It always seems so straight forward.
The marketing team has a vision for the future of the customer experience. They wish to pivot from a business or product-first approach to one that puts the customer first. They’ve mapped out the customer journey based on data-driven audiences and identified gaps and opportunities, and from that, a need for foundational change in their data structure has emerged. Or perhaps the marketing team has invested in a martech assessment that requires instating several new platforms and pipelines to enable the next level of transformation.
Whatever the source of the need is, the next step becomes an ask to IT to implement the changes and make data and tools actionable. Then, the IT and data teams set forth and yet somehow, when the product or service is delivered, it does not match marketing’s expectations. Frustrations are high but it’s unclear what exactly went wrong. Timelines will need to be pushed, revisions may be necessary, and postmortems are in order.
Although it can seem frustrating, there are steps that can be taken to help ensure that the product delivered meets stakeholder needs and avoids costly revisions.
Six Steps to Better Outcomes
1. Build your partnerships.
Relationships are important throughout an organization but are even more vital when it comes to the volley between marketing and IT. Get to know each department’s stakeholders and build those relationships. You are much more likely to be included in conversations and copied on emails if you are considered a trusted partner. Find common ground and establish a real rapport. You will be rewarded with access to more information, which is critical for success.
2. Gain executive alignment.
Ensure that the future state vision is aligned at the executive level. Leadership at that level will likely not be involved in the day-to-day but any project that requires integration across multiple teams will find greater success if the vision is shared and communicated from the top down.
3. Plan ahead.
Collaboratively build an annual roadmap that layers marketing and IT projects and highlights dependencies. This process will tie together workstreams and help ensure expectations are aligned on both sides. Schedule quarterly revisions in advance to accommodate for inevitable changes.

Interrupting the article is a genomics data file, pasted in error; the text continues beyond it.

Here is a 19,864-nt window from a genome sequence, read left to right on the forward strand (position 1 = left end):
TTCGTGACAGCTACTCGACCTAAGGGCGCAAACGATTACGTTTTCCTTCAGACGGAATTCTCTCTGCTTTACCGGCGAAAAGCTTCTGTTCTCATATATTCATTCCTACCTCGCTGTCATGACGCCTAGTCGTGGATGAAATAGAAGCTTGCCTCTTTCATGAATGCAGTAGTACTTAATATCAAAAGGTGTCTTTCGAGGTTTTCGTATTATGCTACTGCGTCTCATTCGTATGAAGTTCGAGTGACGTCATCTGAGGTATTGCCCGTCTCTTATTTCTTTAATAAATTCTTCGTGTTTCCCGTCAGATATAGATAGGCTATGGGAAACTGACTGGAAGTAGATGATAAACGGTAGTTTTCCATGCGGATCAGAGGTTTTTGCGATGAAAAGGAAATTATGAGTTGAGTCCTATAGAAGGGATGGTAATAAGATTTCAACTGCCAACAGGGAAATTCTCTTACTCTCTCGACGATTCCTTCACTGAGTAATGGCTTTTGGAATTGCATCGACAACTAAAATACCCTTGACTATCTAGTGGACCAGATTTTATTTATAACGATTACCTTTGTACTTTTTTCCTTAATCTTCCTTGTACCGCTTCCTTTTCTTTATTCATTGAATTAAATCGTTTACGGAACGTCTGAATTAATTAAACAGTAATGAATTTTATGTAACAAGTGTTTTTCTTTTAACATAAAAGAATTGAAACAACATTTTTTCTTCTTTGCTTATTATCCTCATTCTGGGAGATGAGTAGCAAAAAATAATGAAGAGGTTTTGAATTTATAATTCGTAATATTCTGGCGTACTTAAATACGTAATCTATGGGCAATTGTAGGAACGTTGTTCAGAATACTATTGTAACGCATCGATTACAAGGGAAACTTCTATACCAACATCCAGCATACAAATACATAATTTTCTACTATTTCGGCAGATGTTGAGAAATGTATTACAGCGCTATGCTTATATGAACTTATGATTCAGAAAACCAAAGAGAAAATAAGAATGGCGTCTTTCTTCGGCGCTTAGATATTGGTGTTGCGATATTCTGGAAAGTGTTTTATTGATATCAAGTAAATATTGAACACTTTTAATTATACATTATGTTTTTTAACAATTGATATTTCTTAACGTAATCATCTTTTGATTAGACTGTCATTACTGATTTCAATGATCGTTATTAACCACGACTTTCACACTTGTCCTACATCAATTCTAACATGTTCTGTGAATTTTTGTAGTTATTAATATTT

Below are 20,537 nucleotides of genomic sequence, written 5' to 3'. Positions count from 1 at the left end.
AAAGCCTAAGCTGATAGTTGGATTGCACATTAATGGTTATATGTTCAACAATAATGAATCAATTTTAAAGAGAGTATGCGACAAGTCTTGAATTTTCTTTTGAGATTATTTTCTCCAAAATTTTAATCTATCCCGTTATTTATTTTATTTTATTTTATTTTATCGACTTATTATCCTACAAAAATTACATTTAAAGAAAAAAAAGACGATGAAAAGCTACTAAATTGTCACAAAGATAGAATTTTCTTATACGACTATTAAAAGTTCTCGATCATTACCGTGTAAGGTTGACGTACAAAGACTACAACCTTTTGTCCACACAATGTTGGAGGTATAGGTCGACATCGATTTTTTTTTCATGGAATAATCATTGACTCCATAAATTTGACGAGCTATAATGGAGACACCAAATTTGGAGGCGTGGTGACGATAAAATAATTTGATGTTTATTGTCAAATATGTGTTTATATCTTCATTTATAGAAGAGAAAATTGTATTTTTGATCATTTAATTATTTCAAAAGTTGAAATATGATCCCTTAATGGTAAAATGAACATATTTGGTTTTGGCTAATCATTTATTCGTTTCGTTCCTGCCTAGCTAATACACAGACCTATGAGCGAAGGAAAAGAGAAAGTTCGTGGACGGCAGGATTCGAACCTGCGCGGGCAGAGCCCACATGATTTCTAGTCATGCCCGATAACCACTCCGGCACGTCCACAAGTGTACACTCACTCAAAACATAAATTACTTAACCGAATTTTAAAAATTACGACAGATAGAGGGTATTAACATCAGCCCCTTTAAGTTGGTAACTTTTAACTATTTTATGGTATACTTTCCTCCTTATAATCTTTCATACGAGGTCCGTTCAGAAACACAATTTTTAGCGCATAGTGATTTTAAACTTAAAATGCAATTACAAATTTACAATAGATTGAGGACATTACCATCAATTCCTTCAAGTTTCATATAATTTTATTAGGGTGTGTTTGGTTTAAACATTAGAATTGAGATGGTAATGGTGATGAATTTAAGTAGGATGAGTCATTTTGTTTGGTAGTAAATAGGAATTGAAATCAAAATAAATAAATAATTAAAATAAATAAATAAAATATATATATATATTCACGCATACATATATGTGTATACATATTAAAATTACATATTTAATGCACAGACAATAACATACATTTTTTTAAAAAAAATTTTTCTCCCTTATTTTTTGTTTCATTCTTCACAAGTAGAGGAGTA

4. Assign a product owner.
This responsibility can work within many different roles but it’s imperative that this role lives within the marketing team. They will serve as a project catalyst, helping to guide and educate through the development process. They should be skilled in the art of translating complex concepts, from business needs to technical requirements. With the right person in this role, projects will move more fluidly and surprises will be minimized.
5. Create documentation with use cases.
Develop a process for proper documentation of business requirements and use cases that should be achieved. Both IT and marketing must feel comfortable with this document. The product owner from step four is a key stakeholder in this process and will be responsible for articulating requirements and working with IT to move them forward. If IT does not thoroughly understand why the product is needed and how it will be used, it will be very difficult for them to develop a solution for marketing’s problem.
6. Optionally, identify a dedicated marketing developer.
Consider bringing in one or two dedicated developers to help execute smaller marketing initiatives as they occur throughout the year. Partnering with IT, these individuals allow for a nimbler approach, making it easier to accommodate change.
Even with all this preparation, there can often still be surprises. However, if you have the steps above well covered, your teams will be set up to accommodate for those changes in a much more efficient and effective way, minimizing conflict across the business. Ultimately, it all comes down to communication, proper planning, and ensuring your teams are empowered with the information they need to be successful.